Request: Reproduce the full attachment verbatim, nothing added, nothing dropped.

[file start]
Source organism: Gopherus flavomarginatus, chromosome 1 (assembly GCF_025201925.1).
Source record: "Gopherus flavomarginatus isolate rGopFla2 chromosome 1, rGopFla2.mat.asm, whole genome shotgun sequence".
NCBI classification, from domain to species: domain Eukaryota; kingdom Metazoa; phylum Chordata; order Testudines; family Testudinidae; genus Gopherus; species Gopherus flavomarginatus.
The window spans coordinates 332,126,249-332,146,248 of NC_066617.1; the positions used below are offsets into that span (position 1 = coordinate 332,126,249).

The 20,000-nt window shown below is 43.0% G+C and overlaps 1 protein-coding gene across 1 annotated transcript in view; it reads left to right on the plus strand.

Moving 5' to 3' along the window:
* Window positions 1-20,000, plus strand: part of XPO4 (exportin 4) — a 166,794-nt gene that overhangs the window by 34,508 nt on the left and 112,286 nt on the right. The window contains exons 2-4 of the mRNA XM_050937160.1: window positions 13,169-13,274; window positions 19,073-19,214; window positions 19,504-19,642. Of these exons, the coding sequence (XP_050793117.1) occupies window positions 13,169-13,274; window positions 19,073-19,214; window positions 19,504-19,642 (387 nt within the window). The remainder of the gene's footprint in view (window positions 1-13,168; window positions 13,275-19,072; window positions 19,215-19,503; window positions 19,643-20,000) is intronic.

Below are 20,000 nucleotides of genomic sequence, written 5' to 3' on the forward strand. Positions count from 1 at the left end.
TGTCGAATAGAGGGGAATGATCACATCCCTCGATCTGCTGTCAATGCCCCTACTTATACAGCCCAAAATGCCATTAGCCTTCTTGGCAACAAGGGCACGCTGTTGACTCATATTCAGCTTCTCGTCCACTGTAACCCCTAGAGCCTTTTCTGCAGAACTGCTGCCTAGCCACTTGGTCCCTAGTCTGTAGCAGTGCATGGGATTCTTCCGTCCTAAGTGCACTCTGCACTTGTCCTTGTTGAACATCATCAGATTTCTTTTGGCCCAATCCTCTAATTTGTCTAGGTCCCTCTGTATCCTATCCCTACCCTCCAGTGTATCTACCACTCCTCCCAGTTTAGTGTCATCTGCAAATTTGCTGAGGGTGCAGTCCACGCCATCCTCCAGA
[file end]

Source organism: Gopherus flavomarginatus, chromosome 1 (assembly GCF_025201925.1).
Source record: "Gopherus flavomarginatus isolate rGopFla2 chromosome 1, rGopFla2.mat.asm, whole genome shotgun sequence".
NCBI classification, from domain to species: domain Eukaryota; kingdom Metazoa; phylum Chordata; order Testudines; family Testudinidae; genus Gopherus; species Gopherus flavomarginatus.
The window spans coordinates 332,126,249-332,146,248 of NC_066617.1; the positions used below are offsets into that span (position 1 = coordinate 332,126,249).

The 20,000-nt window shown below is 43.0% G+C and overlaps 1 protein-coding gene across 1 annotated transcript in view; it reads left to right on the plus strand.

Moving 5' to 3' along the window:
* Window positions 1-20,000, plus strand: part of XPO4 (exportin 4) — a 166,794-nt gene that overhangs the window by 34,508 nt on the left and 112,286 nt on the right. The window contains exons 2-4 of the mRNA XM_050937160.1: window positions 13,169-13,274; window positions 19,073-19,214; window positions 19,504-19,642. Of these exons, the coding sequence (XP_050793117.1) occupies window positions 13,169-13,274; window positions 19,073-19,214; window positions 19,504-19,642 (387 nt within the window). The remainder of the gene's footprint in view (window positions 1-13,168; window positions 13,275-19,072; window positions 19,215-19,503; window positions 19,643-20,000) is intronic.

Below are 20,000 nucleotides of genomic sequence, written 5' to 3' on the forward strand. Positions count from 1 at the left end.
TGTCGAATAGAGGGGAATGATCACATCCCTCGATCTGCTGTCAATGCCCCTACTTATACAGCCCAAAATGCCATTAGCCTTCTTGGCAACAAGGGCACGCTGTTGACTCATATTCAGCTTCTCGTCCACTGTAACCCCTAGAGCCTTTTCTGCAGAACTGCTGCCTAGCCACTTGGTCCCTAGTCTGTAGCAGTGCATGGGATTCTTCCGTCCTAAGTGCACTCTGCACTTGTCCTTGTTGAACATCATCAGATTTCTTTTGGCCCAATCCTCTAATTTGTCTAGGTCCCTCTGTATCCTATCCCTACCCTCCAGTGTATCTACCACTCCTCCCAGTTTAGTGTCATCTGCAAATTTGCTGAGGGTGCAGTCCACGCCATCCTCCAGA